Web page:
The end of the covid emergency
The covid public health emergency is ending this week after more than three years. Today on “Post Reports,” health reporter Dan Diamond breaks down what this means for our day-to-day lives and our future pandemic preparedness.
Federal vaccine mandates and travel requirements will soon be gone as what’s left of the nation’s pandemic emergency response ends this month. The White House’s covid response team is disbanding, too – all with little to no fanfare.
“It feels like slouching across the finish line of a race,” health reporter Dan Diamond tells “Post Reports.”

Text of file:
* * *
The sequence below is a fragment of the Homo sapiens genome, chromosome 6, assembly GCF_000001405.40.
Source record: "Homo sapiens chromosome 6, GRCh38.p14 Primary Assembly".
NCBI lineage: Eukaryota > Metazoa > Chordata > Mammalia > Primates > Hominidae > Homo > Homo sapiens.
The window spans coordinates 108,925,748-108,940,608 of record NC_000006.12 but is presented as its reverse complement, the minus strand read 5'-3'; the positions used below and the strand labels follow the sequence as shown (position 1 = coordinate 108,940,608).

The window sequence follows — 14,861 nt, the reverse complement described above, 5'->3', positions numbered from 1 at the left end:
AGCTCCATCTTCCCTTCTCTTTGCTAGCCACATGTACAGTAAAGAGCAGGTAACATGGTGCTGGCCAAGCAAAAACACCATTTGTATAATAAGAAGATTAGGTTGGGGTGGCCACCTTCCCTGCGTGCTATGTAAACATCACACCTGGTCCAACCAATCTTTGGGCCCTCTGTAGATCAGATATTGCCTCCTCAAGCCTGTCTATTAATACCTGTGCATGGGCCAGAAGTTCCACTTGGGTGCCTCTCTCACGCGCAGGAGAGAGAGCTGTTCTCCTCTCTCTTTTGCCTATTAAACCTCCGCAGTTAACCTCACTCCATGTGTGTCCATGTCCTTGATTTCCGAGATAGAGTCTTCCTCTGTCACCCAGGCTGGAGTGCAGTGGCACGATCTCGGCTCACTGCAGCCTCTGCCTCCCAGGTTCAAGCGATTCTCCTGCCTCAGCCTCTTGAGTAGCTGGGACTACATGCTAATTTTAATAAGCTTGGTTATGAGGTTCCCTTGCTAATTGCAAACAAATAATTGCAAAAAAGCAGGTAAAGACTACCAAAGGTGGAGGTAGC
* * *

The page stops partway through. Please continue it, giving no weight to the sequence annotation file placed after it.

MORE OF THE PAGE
“The overall tenor here is not ‘mission accomplished.’ President Biden's not standing on an aircraft carrier with a banner behind him.”
All in all, it’s a confusing moment of hopes and concerns. For millions of people, this period also marks an end to Medicaid coverage they depended on during the pandemic. Covid isn’t the threat it once was back in 2020 – confirmed deaths and cases have dropped in recent months. But the virus also doesn’t appear to be going away, and some disease experts are warning of the possibility of future waves of omicron-like illnesses.
“Covid is something I still think about every day,” Diamond says. “But it doesn't govern my life the way that it did earlier in the pandemic.”